* Disclaimer: Many moons ago I dated a medical student and the halls of residence at Leuven will always bring a twinkle to these old eyes.
This tiny (319 kb) tool sits on your desktop, not only a perfect tool for checking foreground & background colour combinations to ensure that they provide good colour visibility, it now has sliders so that creating colour schemes is as easy as pie.
Do you ever need to take a screen capture of an entire web page, even the bits beyond the fold? There’s an excellent Firefox extension that’ll do take a screenshot of an entire web page, Andy Mutton‘s ScreenGrab.
You can save the entire page as an image, just the visible portion, or the browser window.
And it’s free.
I’ve been roadtesting Airset.com these past few days. There are lots of organisation tools out there now, you may remember that I was a fan of EssentialPIM but since failing to receive a free license for the Pro version (and judging by the support forums, quite a few long time users had the same problem while new users like my brother got one practically by return of mail). Not that I’m bitter or anything. Ahem.
Anyway, now that our internet connection is (fingers crossed) fairly stable it occurred to me that it might be an idea to start keeping stuff online rather on one machine (in ePIM and OneNote), giving me access to resources, ideas, plans and so on from any machine rather than the one I use daily. I’ve looked at quite a few tools such as 30 Boxes, SpongeCell, BackPackit and so on but what I really want is a combination of all of those – i.e. a calendar and note making facilities and reminders and a contacts database. I need a single place to put lists, notes, plans, bookmarks and so on – well, what a good PIM software does but online.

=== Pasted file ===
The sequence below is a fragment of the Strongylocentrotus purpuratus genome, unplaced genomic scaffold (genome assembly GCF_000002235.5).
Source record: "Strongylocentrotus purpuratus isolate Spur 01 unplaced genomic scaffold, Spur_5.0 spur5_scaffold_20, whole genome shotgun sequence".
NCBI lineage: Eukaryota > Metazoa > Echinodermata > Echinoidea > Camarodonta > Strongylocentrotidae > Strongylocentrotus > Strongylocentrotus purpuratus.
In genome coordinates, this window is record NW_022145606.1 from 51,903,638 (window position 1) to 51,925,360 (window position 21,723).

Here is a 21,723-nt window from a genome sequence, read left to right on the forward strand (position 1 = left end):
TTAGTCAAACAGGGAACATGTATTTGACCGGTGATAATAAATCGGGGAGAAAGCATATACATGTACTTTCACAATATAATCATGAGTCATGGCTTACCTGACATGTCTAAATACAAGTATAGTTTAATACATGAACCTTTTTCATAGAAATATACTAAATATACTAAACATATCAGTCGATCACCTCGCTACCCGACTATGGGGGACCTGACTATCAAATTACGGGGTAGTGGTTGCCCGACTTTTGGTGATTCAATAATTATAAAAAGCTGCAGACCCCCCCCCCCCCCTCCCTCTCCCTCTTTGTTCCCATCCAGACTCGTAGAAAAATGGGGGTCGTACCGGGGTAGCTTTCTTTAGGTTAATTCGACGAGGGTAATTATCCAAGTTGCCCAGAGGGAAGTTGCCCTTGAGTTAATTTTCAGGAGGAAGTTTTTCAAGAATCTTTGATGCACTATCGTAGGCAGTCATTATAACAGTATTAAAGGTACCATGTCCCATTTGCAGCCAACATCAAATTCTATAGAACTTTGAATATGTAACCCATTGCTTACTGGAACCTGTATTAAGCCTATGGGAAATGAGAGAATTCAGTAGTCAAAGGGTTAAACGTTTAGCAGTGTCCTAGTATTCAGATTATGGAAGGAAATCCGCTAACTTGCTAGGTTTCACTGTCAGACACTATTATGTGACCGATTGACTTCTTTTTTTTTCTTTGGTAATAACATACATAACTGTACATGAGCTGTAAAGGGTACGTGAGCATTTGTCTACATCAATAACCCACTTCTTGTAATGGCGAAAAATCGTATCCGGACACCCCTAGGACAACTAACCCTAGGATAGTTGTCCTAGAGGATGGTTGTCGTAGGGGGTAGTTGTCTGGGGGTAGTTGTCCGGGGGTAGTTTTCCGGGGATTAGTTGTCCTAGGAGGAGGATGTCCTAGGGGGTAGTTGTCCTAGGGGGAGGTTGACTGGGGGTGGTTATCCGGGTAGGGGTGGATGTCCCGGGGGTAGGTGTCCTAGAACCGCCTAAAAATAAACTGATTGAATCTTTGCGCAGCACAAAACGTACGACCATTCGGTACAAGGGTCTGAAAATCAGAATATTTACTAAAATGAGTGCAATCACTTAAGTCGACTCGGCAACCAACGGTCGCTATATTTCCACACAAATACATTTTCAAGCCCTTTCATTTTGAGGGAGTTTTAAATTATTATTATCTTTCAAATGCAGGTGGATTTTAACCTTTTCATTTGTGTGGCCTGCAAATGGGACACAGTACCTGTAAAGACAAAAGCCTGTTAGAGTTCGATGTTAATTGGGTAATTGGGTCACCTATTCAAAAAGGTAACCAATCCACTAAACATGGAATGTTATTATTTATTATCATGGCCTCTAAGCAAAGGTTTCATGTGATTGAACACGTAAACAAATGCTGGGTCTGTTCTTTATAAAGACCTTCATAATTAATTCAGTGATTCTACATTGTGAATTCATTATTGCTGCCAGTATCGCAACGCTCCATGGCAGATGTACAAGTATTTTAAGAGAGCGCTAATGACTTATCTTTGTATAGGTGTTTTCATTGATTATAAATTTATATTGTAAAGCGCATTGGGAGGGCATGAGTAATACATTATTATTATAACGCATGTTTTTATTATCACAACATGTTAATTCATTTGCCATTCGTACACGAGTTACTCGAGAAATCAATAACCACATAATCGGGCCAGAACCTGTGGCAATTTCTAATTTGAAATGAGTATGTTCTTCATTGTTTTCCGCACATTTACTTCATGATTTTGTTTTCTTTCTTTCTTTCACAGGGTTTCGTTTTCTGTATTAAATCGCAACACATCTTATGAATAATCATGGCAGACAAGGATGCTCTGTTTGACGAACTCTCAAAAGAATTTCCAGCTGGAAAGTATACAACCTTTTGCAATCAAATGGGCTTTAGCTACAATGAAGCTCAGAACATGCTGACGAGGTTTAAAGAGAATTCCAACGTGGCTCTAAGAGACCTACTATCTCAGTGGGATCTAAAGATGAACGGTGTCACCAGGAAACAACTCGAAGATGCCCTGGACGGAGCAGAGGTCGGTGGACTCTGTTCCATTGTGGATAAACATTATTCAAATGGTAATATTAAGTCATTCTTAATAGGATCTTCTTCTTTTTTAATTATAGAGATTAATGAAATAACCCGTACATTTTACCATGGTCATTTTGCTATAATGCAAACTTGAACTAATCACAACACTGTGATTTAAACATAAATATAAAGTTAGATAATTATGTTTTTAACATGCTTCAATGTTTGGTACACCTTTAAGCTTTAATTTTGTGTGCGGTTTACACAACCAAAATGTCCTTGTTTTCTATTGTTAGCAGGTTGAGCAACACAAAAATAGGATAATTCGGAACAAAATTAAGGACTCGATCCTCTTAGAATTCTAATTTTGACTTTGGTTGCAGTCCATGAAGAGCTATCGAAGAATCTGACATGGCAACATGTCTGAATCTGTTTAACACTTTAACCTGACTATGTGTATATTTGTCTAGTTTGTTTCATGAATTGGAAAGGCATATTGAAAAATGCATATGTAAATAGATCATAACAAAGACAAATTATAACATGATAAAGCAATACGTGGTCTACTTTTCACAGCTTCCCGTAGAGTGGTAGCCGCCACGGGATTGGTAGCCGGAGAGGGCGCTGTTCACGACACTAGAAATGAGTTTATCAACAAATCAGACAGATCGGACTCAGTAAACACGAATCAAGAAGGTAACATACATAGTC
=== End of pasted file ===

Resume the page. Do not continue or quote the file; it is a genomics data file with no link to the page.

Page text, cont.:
Just popping in quickly to say that EssentialPIM are offering free licences to the Pro version today only – 31 October 2005.
I’ve been using the free version for months now (having tried oodles of free/cheap organiser, diary softwares) but this is the one that’s stayed on my desktop and actually gets used, along with Microsoft OneNote. ‘Course I don’t often get done the things on the To Do list but that’s not the fault of the software. I just need a good kick up the arse.
Why is this software so good?
- It’s free
- It’s very easy to use
- It stores everything you could possibly want to store (text, pictures, links)
- You can import contacts etc. from Outlook (not just on installation)
- Includes 128-bit encryption on password protected files (I haven’t tested this yet)
- You can view (and print) your schedule by day/week/month or year
- Notes are stored in a tree hierarchy and you have lots of formatting tools (colour, font, etc.)
- Did I mention that it’s free?
Better than a list of features, take a look at the screenshots.
So how does it work? You download the Pro version, enter your name, email address and country (you’ll have to select “Not applicable” for “State” if you select a country other than the U.S.) and the registratation key will be emailed to you in 48 hours (but you can go ahead and start using the software right away).
Is it worth upgrading from Free to Pro? Absolutely!
[Later addition: Apologies to Maccies and other OS users, this is for Windows only.]